Federal government cuts will mean the CBC loses $115 million in funding over three years, according to the budget released Thursday.
The public broadcaster will see 10 per cent taken from its current $1.1-billion budget as part of a $5.2-billion cut to federal spending over three years. The budget will be trimmed $27.8 million for 2012-13, another $41.8 million in 2013-14 and a further $45.4 million in 2014-15 for a total of $115 million. That means the budget is set to be $115 million less from then on.
A $60-million programming fund that was renewed annually will now be included in the CBC's total budget and was included in the calculation of the 10 per cent cut.
As part of the government's plan to cut spending, all federal departments, agencies and Crown corporations had to submit budgets showing five per cent and 10 per cent cuts.
Finance Minister Jim Flaherty delivered the budget in the House of Commons Thursday afternoon, but specific details about the cuts aren't yet available.
The CBC broadcasts in English and French, as well as in eight aboriginal languages, with a mandate to provide distinctly Canadian programming.
A statement by the broadcaster said it will implement the reduction "in a way that doesn't overly compromise" its strategy for increasing local coverage.
"The measures that CBC/Radio-Canada intends to take over the next three years will be set out in greater detail for our employees and the Canadians we serve as soon as possible," the statement said.
Wolves are at the door, MP says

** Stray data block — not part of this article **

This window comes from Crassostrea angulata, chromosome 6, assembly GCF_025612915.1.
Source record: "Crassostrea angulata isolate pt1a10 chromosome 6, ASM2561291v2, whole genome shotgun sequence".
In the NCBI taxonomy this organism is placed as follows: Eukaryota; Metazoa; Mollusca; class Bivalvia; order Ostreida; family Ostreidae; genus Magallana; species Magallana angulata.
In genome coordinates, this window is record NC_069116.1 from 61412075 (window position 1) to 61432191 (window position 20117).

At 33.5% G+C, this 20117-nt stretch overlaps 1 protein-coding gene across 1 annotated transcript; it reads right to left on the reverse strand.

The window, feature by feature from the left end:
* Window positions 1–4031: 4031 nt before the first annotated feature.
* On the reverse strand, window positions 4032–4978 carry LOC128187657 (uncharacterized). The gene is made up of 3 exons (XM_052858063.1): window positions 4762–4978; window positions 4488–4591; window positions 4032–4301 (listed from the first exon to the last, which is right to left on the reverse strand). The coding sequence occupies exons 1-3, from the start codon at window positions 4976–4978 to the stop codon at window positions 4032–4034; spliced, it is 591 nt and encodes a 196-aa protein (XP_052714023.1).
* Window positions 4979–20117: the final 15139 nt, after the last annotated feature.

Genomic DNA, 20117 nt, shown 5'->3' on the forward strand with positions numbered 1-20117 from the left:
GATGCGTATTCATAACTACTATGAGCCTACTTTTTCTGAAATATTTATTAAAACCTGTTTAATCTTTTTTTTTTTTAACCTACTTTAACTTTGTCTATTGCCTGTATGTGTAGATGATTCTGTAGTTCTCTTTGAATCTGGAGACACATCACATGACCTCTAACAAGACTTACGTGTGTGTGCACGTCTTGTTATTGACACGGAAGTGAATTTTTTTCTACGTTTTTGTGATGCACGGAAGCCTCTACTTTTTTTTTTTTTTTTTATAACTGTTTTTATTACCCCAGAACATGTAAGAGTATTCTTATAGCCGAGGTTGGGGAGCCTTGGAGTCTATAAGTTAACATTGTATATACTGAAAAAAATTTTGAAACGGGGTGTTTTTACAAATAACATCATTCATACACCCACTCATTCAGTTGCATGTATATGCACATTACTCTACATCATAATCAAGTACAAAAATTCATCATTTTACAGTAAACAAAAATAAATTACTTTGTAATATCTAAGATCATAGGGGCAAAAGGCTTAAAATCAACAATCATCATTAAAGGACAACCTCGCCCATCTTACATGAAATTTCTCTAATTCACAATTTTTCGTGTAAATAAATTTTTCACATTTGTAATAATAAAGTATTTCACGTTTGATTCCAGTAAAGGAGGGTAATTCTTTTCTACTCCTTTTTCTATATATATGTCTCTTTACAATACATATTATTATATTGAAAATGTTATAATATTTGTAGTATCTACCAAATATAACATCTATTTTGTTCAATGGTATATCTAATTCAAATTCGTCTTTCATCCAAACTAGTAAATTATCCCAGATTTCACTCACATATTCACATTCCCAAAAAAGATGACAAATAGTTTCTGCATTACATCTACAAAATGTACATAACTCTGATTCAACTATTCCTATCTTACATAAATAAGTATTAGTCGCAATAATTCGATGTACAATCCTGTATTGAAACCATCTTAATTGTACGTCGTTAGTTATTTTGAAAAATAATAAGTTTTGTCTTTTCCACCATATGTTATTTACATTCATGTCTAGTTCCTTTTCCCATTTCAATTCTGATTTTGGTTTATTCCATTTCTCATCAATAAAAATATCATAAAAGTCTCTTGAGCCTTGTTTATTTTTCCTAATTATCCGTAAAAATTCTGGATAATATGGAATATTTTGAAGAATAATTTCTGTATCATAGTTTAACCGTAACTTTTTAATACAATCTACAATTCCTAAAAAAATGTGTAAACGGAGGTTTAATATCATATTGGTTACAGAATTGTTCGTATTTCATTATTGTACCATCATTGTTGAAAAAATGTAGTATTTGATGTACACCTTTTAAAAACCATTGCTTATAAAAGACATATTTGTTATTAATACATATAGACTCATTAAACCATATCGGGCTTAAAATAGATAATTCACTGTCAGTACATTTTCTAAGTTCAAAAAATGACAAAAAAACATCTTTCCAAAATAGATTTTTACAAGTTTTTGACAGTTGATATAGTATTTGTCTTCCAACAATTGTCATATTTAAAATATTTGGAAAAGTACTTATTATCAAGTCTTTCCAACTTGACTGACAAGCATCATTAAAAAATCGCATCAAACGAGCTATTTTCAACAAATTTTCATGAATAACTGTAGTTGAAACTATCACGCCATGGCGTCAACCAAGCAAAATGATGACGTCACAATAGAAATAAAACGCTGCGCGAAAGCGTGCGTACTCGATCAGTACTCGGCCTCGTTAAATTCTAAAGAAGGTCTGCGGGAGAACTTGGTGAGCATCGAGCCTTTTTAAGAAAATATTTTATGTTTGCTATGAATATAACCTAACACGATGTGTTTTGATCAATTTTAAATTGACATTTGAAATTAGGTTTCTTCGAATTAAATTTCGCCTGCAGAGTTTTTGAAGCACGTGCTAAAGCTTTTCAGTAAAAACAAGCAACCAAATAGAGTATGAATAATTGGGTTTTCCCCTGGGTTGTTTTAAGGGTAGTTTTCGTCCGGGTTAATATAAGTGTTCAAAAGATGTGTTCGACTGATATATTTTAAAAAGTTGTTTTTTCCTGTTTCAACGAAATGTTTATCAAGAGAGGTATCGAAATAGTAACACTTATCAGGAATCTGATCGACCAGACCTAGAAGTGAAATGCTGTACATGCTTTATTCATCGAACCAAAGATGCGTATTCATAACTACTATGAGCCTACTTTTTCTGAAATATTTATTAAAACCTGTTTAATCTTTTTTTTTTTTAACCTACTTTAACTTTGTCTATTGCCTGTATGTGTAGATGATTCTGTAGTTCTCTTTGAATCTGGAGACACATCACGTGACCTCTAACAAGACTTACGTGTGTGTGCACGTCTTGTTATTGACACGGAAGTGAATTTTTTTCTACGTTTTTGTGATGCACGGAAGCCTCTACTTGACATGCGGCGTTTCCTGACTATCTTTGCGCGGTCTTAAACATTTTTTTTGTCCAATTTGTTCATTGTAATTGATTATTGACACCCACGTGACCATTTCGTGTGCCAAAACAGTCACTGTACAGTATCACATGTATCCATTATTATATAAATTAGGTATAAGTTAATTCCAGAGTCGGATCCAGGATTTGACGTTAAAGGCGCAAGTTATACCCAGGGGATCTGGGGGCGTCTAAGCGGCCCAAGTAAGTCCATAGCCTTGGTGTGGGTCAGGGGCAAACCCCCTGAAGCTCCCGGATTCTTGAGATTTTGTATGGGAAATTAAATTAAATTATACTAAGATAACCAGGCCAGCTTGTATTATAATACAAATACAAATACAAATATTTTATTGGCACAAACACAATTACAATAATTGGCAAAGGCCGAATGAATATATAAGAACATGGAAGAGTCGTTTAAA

Liberal heritage critic Scott Simms says he's concerned about the impact of the cuts on the CBC's ability to create programming and to reach far-flung rural areas that the private sector is not willing to serve. The Conservative government is putting pressure on the CBC to satisfy a small number of backbenchers who are keen to shut it down, he added.
"The wolves are at the door and circling when it comes to the CBC," Simms said.
"I'm an MP in a rural riding. If those places don't have the CBC, they won't have anything," he said.
The head of the Canadian Taxpayers Federation says he would have liked to have seen deeper cuts across government.
"People do have to remember that we're talking about borrowed money here. The government is still running a substantial deficit," Gregory Thomas said.
Thomas said the cuts to the corporation in the mid-'90s were deeper, so he doesn't believe the current round will have as severe an effect.
"In the context of what [the government] did, CBC probably took as deep a cut as any agency to its budget," he said.
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